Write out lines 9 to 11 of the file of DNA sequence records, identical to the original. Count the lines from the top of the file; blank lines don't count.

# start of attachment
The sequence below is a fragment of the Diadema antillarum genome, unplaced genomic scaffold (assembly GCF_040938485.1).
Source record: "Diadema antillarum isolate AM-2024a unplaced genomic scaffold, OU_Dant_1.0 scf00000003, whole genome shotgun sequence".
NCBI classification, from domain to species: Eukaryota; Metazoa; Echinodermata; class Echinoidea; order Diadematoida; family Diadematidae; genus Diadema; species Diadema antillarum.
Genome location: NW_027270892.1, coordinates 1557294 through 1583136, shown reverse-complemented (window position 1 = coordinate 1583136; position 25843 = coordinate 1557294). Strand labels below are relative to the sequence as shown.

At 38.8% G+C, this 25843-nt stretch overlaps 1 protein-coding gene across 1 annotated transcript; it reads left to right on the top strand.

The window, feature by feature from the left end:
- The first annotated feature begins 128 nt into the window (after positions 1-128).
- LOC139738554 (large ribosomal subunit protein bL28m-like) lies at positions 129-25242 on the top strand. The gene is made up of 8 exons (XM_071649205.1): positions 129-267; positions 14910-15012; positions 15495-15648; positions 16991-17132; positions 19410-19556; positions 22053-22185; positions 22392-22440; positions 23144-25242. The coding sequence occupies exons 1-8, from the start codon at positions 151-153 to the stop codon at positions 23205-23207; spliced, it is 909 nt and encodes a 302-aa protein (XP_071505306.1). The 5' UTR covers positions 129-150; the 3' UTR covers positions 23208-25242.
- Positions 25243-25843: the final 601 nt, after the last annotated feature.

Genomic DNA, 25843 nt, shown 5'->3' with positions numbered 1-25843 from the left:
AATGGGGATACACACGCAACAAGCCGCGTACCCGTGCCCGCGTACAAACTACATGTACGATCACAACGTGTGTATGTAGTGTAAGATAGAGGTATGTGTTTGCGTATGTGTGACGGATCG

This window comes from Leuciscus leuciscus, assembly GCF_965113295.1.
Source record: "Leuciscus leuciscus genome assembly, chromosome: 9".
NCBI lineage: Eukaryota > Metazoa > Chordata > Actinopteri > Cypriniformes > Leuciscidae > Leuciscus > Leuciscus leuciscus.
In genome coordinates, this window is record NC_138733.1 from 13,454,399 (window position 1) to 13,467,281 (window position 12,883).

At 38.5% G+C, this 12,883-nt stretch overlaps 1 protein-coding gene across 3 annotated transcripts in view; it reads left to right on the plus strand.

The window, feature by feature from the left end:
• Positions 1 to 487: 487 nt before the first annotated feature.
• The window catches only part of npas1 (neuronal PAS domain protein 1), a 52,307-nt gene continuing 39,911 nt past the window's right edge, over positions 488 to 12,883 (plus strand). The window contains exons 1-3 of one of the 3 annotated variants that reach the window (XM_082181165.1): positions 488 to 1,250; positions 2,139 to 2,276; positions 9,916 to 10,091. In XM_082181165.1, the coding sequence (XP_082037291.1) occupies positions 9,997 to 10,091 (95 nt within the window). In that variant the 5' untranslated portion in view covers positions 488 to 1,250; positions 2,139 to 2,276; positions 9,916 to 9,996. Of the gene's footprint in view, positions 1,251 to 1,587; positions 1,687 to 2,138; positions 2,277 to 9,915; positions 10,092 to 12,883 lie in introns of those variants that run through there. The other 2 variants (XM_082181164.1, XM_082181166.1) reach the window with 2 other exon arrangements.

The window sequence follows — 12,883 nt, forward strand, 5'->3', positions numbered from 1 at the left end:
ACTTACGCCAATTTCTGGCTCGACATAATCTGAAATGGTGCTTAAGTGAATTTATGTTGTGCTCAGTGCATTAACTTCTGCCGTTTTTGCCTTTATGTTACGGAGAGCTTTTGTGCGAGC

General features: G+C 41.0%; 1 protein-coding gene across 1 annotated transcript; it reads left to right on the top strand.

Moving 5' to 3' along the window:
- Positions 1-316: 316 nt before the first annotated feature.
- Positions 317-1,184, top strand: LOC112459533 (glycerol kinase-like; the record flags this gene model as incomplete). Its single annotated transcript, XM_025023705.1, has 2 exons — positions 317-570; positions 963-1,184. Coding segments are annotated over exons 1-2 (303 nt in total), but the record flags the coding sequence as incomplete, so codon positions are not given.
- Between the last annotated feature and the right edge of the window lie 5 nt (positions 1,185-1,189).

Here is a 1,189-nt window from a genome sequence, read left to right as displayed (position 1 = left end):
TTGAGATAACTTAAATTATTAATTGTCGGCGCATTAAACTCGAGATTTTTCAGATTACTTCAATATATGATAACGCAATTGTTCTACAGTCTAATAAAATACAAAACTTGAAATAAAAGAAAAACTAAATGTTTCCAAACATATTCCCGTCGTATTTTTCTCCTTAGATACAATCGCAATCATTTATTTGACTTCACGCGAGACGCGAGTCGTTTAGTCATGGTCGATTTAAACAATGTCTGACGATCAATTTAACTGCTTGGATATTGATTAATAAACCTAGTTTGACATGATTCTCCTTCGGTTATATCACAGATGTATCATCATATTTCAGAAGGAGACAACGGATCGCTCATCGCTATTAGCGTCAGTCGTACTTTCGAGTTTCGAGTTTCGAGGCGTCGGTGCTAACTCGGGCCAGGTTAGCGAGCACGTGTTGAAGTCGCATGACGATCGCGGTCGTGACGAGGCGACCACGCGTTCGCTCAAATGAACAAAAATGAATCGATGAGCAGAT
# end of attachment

- Positions 25243-25843: the final 601 nt, after the last annotated feature.

Genomic DNA, 25843 nt, shown 5'->3' with positions numbered 1-25843 from the left:
AATGGGGATACACACGCAACAAGCCGCGTACCCGTGCCCGCGTACAAACTACATGTACGATCACAACGTGTGTATGTAGTGTAAGATAGAGGTATGTGTTTGCGTATGTGTGACGGATCG